The wheel of time and thought

Krishna Bhakta Dangol, "What makes us fight", Acrylic on terracotta. All Photos: MONIKA DEUPALA.

There is a widely circulated image of King Gyanendra taken at his post-royal massacre coronation in 2001. The golden throne is visibly aged, chipping at the base. Gyanendra is sombre as he looks ahead under the crown, his hands clasped, his left leg resting upon the red velvet hassock.

Perhaps it is to do with the camera or the weather,  but the image looks cooler, taken during a pre-monsoon rain.

A rendition of the same image looms large in the gallery at Yala Maya Kendra in Patan, where an exhibition of traditional and contemporary art titled Kholo 25 is underway. 

But this one is a starkly different image. To begin with, it is not a photograph. Artist Kailash K Shrestha’s enormous acrylic on canvas shows a king sitting on the coronation throne, but sans face, sans hands.

The famous crown of the Shah kings of Nepal hangs in the air, heavy, unsure. Who will grab it next?

The painting is also aptly titled Occurrence before Federal Democratic Republic of Nepal – words that once were so full of promise, now reduced to being the punchline of a disillusioned joke, a mere vanishing act.

The painting invites a more abstract reading. A viewer’s eyes shift from one point to another as there is no face and no immediately recognisable human trait.

Faces and names have been pared off to reveal an institution of glittering crowns and thrones – a statement on the nature of power and the meaning of monarchy itself.

Curated by Ujen Norbu Gurung, Kholo 25 brings 22 artists working in Nepal to address the shifting tides, perception and faith in Nepali society and politics.

The exhibition is named after the Mani-kholo, prayer wheels in Buddhist shrines, to symbolise cycles of time, thought, experience and growth, and to expand the dictionary of creativity and expression.

A collateral event with the ongoing Kathmandu Triennale 2077, the exhibition showcases 14 young and rising Nepali artists alongside eight established and senior ones, also highlighting the significance of helping launch younger artists in the current climate of Nepali art. 

Kishor Jyoti’s Clash of the class is a semi-mythical painting that looks like a panel from the Mahabharat, if not for the leopard-headed naked torso attached to another robotic body.

It is a fitting companion to Kailash Shrestha’s work, showing the battle between the elite and the working-class, as the middle-class tries to referee, or even join in. 

An andromorphic jackal (wolf?) snarls from a golden chariot, brandishing a whip over its head. There is a dog in the middle, also barking at the leopard. It is a ferocious work, loud and violent. One can almost hear the growling tension and the thundering sky behind. 

Moreover, on the opposite wall is the true horror: a real clash of arms and ideologies, suffered by the Nepali people whose loss and grief continues to be unaccounted for.

Photographs from the 2007 book A People War curated by Kunda Dixit taken during the Maoist insurgency show people hugging the bodies of their dead husbands, children hurt, a woman washing blood off the front of her shop, several men carrying moving the dead remains.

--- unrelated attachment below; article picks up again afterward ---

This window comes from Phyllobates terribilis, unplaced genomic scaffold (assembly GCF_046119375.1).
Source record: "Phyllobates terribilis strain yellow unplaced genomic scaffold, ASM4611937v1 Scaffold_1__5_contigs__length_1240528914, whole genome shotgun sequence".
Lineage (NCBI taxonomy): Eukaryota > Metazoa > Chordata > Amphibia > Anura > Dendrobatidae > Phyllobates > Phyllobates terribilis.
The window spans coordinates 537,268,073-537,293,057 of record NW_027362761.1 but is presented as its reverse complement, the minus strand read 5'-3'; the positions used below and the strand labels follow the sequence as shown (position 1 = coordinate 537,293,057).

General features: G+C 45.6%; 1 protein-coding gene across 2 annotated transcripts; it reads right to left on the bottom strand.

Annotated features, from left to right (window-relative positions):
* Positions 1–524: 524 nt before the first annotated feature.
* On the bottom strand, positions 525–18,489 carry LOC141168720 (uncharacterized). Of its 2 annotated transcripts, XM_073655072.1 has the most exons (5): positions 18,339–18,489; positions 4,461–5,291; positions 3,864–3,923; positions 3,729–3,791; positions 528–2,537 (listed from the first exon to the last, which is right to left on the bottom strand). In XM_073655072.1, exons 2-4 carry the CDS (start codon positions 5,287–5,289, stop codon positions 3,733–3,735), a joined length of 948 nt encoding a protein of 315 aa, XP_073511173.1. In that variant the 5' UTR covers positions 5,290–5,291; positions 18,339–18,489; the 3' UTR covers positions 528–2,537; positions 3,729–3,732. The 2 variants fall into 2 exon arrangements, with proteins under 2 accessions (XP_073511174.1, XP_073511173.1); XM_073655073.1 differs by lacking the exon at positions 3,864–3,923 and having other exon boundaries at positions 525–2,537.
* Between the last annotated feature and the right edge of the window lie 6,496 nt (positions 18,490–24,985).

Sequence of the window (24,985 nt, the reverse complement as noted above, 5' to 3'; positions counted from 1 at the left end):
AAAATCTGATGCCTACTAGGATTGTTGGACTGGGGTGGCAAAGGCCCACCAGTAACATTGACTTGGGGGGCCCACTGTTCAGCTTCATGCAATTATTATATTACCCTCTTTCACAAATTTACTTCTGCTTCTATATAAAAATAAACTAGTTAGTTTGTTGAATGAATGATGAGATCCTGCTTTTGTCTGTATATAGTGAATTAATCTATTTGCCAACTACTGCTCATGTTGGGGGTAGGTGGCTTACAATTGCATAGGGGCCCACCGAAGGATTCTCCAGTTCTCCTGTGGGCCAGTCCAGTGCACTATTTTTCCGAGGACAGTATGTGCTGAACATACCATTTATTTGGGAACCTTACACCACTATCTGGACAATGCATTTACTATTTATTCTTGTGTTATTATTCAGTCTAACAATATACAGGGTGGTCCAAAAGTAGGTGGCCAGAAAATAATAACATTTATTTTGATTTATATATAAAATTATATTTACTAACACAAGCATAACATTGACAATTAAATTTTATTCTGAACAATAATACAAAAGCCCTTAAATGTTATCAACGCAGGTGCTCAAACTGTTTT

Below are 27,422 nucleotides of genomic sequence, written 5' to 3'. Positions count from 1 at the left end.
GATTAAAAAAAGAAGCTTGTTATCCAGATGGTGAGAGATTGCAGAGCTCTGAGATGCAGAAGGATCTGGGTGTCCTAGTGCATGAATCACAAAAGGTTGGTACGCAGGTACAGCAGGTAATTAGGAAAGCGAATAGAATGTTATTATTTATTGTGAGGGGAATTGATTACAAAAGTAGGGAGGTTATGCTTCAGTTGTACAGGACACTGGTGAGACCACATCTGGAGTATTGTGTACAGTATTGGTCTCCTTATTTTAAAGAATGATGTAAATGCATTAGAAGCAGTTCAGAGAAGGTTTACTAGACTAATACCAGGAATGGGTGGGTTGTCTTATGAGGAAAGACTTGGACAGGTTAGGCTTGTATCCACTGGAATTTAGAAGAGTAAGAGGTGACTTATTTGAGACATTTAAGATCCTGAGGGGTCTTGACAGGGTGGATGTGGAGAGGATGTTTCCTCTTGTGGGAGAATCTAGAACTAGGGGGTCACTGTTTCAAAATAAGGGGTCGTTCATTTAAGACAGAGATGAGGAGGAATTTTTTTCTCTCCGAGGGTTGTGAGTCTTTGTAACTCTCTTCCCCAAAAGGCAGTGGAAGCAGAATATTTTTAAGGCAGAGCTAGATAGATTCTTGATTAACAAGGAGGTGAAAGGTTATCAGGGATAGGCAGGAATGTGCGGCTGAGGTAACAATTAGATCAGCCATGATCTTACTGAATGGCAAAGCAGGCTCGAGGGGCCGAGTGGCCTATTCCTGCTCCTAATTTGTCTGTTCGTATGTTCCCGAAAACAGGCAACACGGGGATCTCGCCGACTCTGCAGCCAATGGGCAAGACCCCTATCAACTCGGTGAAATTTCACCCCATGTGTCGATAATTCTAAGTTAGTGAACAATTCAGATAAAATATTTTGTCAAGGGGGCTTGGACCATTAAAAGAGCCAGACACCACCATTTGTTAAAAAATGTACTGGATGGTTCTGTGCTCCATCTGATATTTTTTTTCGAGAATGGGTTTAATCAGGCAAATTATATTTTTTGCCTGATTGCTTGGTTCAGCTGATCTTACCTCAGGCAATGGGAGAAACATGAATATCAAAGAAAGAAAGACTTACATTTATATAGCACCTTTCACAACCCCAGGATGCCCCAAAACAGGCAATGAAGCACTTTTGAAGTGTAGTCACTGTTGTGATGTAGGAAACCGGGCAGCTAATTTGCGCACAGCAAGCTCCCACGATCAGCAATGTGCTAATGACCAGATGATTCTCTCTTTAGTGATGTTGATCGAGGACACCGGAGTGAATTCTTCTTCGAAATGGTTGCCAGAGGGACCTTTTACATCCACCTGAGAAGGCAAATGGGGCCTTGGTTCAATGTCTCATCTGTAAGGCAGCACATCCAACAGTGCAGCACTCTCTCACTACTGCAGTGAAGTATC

“Most discourse on the war is only in terms of the numbers,” says curator Gurung, who compares the different political establishments in Nepal to shifting cages (a subject of Kishor Jyoti’s another painting in the exhibition).

“But the meaning behind those numbers is being forgotten, erased. What was the price the people were really made to pay?”

All this reminds us of the violent reality of the world outside — Ukraine, Yemen, Syria and the never-ending brutality in world history.

The politics of being is central here here. From the meditations of memory – Teesha Shrestha’s mixed-media works depicting the deities and Newa heritage (in gold) being swallowed by the dark clouds of ash and thoughtless urbanisation – to masked shapes, faces, ideals and cages, the art is linked by the questions of body, of freedom, history, and individual and collective responsibilities. 

Above on the first floor, however, the atmosphere is the exact opposite. Following the traditional paubha paintings above of deities on various kholo around the room call for introspection and compassion. 

The two floors are not so separate as may seem at first glance. Both the harsher reality downstairs and the calmer, philosophic upstairs encourage the viewer to ask: what is धर्म (Dharma)? 

“Despair is so commonplace now,” says Gurung, “that we don’t even think about it anymore. There is a disconnection with our Dharma, and we are not even compassionate to our own family members.”

As one stands before Saru Prajapati’s Padmapani Lokeshvara or Rabi Shrestha’s Avalokitesvara, under the warm, lulling lighting, there indeed arrives a deep sense of love and awe.

Reality is often overwhelming and disturbing, and we look for a recourse to help us heal and deal with it. Religion, gods, philosophy is one way: perhaps, art is another.

Gurung recalls an artist friend of his jokingly asking him once: “When shall we pick rocks and take to the streets?”

He believes that we are all contributing one way or another, whether subtly from our homes or on the road tackling expired tear-gas shells.

“As artists,” he says, “our craft, their voice and expression are just as loud and forceful as sticks and stones.”

Kholo 25

32 Cycles of Life

Dhokaima Café, Yala Maya Kendra, Patan

Contemporary section: Till 15 March 2022

Traditional section: Till 29 March 2022

Closed on Mondays

Ashish Dhakal